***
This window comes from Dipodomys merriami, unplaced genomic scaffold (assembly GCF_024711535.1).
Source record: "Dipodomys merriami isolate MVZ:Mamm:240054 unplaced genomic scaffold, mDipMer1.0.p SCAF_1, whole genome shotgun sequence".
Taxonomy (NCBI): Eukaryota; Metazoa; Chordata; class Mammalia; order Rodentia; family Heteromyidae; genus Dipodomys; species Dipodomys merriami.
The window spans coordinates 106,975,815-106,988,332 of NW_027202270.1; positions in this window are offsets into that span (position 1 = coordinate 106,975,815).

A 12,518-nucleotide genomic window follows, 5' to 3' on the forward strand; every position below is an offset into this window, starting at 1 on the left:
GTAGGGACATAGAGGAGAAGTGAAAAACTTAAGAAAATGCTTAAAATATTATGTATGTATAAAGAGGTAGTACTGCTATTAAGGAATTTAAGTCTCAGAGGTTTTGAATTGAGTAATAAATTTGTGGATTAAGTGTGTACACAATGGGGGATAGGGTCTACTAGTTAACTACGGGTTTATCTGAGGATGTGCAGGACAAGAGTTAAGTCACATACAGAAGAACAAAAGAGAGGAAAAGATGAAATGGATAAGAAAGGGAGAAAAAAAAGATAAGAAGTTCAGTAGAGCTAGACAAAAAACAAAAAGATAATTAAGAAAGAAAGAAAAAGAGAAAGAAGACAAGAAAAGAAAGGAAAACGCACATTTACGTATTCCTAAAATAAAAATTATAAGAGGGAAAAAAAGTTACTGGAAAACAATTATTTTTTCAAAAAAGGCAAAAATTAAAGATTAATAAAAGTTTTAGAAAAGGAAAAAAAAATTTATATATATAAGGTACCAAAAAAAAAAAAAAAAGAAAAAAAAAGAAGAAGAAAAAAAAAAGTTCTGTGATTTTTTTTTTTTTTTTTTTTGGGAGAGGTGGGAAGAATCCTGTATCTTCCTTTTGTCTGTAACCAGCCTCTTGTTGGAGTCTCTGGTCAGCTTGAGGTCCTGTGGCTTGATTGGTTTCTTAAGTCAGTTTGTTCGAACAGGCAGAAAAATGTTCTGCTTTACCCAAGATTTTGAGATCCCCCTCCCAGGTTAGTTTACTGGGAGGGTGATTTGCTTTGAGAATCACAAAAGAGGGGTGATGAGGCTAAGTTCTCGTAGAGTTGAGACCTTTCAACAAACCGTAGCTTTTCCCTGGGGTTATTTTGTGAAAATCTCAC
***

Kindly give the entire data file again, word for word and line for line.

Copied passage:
This window comes from Dipodomys merriami, unplaced genomic scaffold (assembly GCF_024711535.1).
Source record: "Dipodomys merriami isolate MVZ:Mamm:240054 unplaced genomic scaffold, mDipMer1.0.p SCAF_1, whole genome shotgun sequence".
Taxonomy (NCBI): Eukaryota; Metazoa; Chordata; class Mammalia; order Rodentia; family Heteromyidae; genus Dipodomys; species Dipodomys merriami.
The window spans coordinates 106,975,815-106,988,332 of NW_027202270.1; positions in this window are offsets into that span (position 1 = coordinate 106,975,815).

A 12,518-nucleotide genomic window follows, 5' to 3' on the forward strand; every position below is an offset into this window, starting at 1 on the left:
GTAGGGACATAGAGGAGAAGTGAAAAACTTAAGAAAATGCTTAAAATATTATGTATGTATAAAGAGGTAGTACTGCTATTAAGGAATTTAAGTCTCAGAGGTTTTGAATTGAGTAATAAATTTGTGGATTAAGTGTGTACACAATGGGGGATAGGGTCTACTAGTTAACTACGGGTTTATCTGAGGATGTGCAGGACAAGAGTTAAGTCACATACAGAAGAACAAAAGAGAGGAAAAGATGAAATGGATAAGAAAGGGAGAAAAAAAAGATAAGAAGTTCAGTAGAGCTAGACAAAAAACAAAAAGATAATTAAGAAAGAAAGAAAAAGAGAAAGAAGACAAGAAAAGAAAGGAAAACGCACATTTACGTATTCCTAAAATAAAAATTATAAGAGGGAAAAAAAGTTACTGGAAAACAATTATTTTTTCAAAAAAGGCAAAAATTAAAGATTAATAAAAGTTTTAGAAAAGGAAAAAAAAATTTATATATATAAGGTACCAAAAAAAAAAAAAAAAGAAAAAAAAAGAAGAAGAAAAAAAAAAGTTCTGTGATTTTTTTTTTTTTTTTTTTTGGGAGAGGTGGGAAGAATCCTGTATCTTCCTTTTGTCTGTAACCAGCCTCTTGTTGGAGTCTCTGGTCAGCTTGAGGTCCTGTGGCTTGATTGGTTTCTTAAGTCAGTTTGTTCGAACAGGCAGAAAAATGTTCTGCTTTACCCAAGATTTTGAGATCCCCCTCCCAGGTTAGTTTACTGGGAGGGTGATTTGCTTTGAGAATCACAAAAGAGGGGTGATGAGGCTAAGTTCTCGTAGAGTTGAGACCTTTCAACAAACCGTAGCTTTTCCCTGGGGTTATTTTGTGAAAATCTCAC